After the big-time spending that general manager Brian Gutekunst and his front office underwent in NFL free agency this offseason, the Green Bay Packers have now solidified their edge rusher position by bringing in two Smith bookends, Za’Darius and Preston, as well as one of their safety positions, poaching Adrian Amos from the Chicago Bears.

While bringing in these players is all fine and dandy on paper, the money is what really grabs people’s attention, with a combined $184.1 million thrown to five players (guard Billy Turner and tight end Lance Kendricks were the other two not mentioned above) this offseason. This astronomical amount puts Green Bay second in free agent spending by team, around $25 million behind the leading New York Jets, who brought in Le’Veon Bell as their big catch.

Trying to rid themselves of the Ted Thompson approach is one thing, but to spend as much as they have right away is another. While edge rusher, safety and offensive line depth were all question marks coming into the offseason, they did not necessarily need to be addressed by throwing boku bucks to them, although it does help finetune the team’s needs for the draft.

This spending also has future ramifications too, as the team will have big-name players like Mike Daniels, Mason Crosby and Bryan Bulaga as unrestricted free agents. The lower amount of money that the team is now able to spend hurts them too, as the now have less room between their current cap status and the tax to bring back their players if they so choose.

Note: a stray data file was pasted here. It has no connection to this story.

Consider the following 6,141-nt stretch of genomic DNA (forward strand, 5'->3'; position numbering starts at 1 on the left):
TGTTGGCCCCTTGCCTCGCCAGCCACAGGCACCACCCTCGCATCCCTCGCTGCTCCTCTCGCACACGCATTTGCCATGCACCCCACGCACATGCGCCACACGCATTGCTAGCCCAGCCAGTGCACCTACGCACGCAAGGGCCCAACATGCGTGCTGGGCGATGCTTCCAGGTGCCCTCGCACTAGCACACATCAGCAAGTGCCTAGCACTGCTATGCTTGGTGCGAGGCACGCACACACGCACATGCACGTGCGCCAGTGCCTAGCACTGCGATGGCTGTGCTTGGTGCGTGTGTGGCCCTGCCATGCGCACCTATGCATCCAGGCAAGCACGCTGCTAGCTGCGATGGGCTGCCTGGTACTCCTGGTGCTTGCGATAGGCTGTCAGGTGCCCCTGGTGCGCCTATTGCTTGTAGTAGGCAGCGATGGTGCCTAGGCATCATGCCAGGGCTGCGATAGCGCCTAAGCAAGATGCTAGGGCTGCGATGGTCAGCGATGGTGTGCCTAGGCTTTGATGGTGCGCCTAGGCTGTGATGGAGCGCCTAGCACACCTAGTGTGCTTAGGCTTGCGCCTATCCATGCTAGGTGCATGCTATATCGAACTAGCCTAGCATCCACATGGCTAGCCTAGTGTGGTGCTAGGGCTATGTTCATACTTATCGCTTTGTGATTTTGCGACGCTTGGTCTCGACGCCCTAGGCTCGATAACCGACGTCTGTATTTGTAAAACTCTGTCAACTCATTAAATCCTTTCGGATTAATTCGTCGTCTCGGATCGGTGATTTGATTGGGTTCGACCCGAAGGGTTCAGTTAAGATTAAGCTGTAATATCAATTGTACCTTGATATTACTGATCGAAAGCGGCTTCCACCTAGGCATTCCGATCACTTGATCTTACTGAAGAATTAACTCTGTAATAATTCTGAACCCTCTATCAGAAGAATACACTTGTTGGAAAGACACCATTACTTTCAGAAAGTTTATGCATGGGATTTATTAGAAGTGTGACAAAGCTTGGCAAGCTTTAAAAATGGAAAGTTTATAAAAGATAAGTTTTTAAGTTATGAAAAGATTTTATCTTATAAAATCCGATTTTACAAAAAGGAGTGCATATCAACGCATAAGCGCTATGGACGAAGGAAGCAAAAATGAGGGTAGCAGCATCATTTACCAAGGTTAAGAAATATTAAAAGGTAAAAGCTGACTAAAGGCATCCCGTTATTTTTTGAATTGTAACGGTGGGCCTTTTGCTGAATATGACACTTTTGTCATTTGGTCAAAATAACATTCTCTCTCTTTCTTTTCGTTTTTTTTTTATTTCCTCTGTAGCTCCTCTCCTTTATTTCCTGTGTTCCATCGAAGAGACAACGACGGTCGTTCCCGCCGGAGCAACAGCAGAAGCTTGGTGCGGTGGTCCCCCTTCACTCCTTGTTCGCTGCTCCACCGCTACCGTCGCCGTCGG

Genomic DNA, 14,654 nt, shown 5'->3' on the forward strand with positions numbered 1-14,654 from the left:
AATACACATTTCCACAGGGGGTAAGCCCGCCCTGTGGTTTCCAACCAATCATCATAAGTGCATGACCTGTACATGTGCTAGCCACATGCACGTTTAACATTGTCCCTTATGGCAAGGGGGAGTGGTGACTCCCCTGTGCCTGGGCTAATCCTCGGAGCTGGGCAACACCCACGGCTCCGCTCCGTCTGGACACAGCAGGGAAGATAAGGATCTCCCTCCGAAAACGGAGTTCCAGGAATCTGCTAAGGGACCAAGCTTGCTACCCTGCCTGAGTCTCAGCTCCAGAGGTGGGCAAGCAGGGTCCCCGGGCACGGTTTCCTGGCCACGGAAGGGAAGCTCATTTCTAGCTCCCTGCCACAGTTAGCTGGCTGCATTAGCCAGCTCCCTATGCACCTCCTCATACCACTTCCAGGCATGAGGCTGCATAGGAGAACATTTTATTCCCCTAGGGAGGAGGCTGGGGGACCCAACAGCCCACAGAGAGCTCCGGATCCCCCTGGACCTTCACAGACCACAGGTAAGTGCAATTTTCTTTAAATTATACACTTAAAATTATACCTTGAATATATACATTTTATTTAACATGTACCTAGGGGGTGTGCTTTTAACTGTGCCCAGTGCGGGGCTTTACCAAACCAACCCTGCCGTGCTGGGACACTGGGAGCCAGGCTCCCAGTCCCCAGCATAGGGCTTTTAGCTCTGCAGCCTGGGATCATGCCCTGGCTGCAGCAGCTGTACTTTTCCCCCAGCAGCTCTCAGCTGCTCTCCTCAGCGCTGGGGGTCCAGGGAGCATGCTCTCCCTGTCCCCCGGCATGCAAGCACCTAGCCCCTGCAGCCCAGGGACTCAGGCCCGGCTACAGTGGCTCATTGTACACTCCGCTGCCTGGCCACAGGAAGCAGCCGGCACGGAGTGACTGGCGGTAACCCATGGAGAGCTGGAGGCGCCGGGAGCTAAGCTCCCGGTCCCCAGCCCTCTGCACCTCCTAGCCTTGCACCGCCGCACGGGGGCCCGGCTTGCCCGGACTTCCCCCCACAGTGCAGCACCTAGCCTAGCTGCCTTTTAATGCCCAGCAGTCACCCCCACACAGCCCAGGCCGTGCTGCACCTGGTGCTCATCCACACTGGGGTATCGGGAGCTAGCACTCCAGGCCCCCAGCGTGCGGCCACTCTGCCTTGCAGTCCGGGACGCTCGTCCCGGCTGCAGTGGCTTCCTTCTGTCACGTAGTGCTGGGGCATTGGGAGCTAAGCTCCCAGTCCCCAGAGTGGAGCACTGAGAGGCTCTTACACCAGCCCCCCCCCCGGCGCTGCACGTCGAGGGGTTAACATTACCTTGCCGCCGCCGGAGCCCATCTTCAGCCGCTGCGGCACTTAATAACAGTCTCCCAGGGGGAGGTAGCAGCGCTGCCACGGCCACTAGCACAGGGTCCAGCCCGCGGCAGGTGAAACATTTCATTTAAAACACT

Kenny Clark has a club option that the team will most certainly pick up, but they will need to consider how much they want to give the run stuffer from UCLA to hold down their defensive line for many years to come. Other free agents after the 2019 season include Geronimo Allison (again), Jason Spriggs, Dean Lowry, Kyler Fackrell and Blake Martinez, just to name a few.

Looking at the 2020 cap sheet, the team will only have a bit over $26 million (at this time) to spend for free agents and resigning their players, a number that pales to what it needs to be. While they can easily restructure contracts by pushing signing bonuses into 2021 and converting roster guarantees into signing bonuses, this team will be up against a bit of a wall for next offseason, not something that fans want to hear when our window keeps closing all so slightly.

With Gutekunst at the helm and financial guru Russ Ball manning the calculator and the cap sheet, this team is primed for success while still staying in their budgetary needs. While there may need to be a few surprising money moves made, the cap is going to be one of the biggest factors in how well this team performs after this upcoming season.

The new additions must provide big-time performances to justify the money that they were thrown, otherwise this team may have taken two steps back by trying to take three steps forward way too soon this past offseason.


Mike Johrendt has been an avid fan of the Packers ever since he can remember. He is now a writer at PackersTalk and you can follow him on Twitter at @MJohrendt23